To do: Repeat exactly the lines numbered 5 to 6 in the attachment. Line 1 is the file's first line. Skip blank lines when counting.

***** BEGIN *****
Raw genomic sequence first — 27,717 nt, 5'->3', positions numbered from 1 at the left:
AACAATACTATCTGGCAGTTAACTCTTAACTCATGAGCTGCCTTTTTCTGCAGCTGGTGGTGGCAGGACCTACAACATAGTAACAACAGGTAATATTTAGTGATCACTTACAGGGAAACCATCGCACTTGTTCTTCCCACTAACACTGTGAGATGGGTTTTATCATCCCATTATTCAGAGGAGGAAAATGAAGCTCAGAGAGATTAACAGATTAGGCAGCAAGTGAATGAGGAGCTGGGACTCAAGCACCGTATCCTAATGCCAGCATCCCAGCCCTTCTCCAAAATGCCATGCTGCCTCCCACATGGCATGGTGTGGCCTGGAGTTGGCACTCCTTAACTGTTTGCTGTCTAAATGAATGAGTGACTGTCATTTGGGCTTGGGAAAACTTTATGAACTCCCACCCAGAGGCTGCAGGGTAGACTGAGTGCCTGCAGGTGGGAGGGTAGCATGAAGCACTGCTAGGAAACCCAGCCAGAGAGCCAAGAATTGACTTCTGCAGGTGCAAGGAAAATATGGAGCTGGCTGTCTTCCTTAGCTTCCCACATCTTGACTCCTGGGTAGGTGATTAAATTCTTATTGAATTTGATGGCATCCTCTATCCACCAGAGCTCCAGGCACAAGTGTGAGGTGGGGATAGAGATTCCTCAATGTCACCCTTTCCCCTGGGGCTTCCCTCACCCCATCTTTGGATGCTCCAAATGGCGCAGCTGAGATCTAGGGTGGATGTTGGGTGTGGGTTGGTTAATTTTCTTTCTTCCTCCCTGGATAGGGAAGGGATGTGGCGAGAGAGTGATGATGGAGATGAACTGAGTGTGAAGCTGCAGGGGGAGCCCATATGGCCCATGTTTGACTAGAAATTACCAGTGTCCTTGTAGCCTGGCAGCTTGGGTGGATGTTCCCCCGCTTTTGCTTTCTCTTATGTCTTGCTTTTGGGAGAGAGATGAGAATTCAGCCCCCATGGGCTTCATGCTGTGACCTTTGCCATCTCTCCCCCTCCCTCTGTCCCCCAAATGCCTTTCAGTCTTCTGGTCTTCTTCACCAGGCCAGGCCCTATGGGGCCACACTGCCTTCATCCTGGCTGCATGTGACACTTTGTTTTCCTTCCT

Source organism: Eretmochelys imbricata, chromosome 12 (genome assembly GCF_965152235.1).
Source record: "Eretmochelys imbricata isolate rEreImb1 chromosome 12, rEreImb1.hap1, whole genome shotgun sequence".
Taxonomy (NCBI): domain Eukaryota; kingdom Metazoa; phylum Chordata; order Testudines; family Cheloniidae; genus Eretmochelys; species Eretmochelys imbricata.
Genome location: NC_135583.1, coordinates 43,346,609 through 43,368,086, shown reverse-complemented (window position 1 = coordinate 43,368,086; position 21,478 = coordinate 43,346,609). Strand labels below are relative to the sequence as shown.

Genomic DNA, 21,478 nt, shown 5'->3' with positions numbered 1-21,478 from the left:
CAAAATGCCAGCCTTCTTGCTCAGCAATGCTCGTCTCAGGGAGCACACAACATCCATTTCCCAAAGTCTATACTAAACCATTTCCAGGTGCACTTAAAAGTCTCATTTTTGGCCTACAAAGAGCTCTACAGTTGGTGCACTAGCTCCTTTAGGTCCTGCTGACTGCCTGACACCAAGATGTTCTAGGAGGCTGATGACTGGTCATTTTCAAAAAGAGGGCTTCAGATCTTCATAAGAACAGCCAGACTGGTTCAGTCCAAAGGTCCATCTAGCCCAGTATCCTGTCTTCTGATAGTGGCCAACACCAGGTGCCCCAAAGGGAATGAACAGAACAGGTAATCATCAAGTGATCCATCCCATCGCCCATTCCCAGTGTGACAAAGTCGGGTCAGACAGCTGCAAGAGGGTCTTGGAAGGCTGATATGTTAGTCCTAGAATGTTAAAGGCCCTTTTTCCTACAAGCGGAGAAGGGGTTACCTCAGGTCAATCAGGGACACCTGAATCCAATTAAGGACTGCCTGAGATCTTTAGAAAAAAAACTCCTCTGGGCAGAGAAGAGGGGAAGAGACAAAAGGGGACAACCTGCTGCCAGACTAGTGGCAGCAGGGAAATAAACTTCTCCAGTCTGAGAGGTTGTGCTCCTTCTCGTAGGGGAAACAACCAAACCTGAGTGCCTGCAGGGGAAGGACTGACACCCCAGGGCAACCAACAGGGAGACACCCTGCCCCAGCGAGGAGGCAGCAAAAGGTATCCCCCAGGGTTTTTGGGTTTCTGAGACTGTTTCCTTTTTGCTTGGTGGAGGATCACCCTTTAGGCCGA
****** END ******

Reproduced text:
Taxonomy (NCBI): domain Eukaryota; kingdom Metazoa; phylum Chordata; order Testudines; family Cheloniidae; genus Eretmochelys; species Eretmochelys imbricata.
Genome location: NC_135583.1, coordinates 43,346,609 through 43,368,086, shown reverse-complemented (window position 1 = coordinate 43,368,086; position 21,478 = coordinate 43,346,609). Strand labels below are relative to the sequence as shown.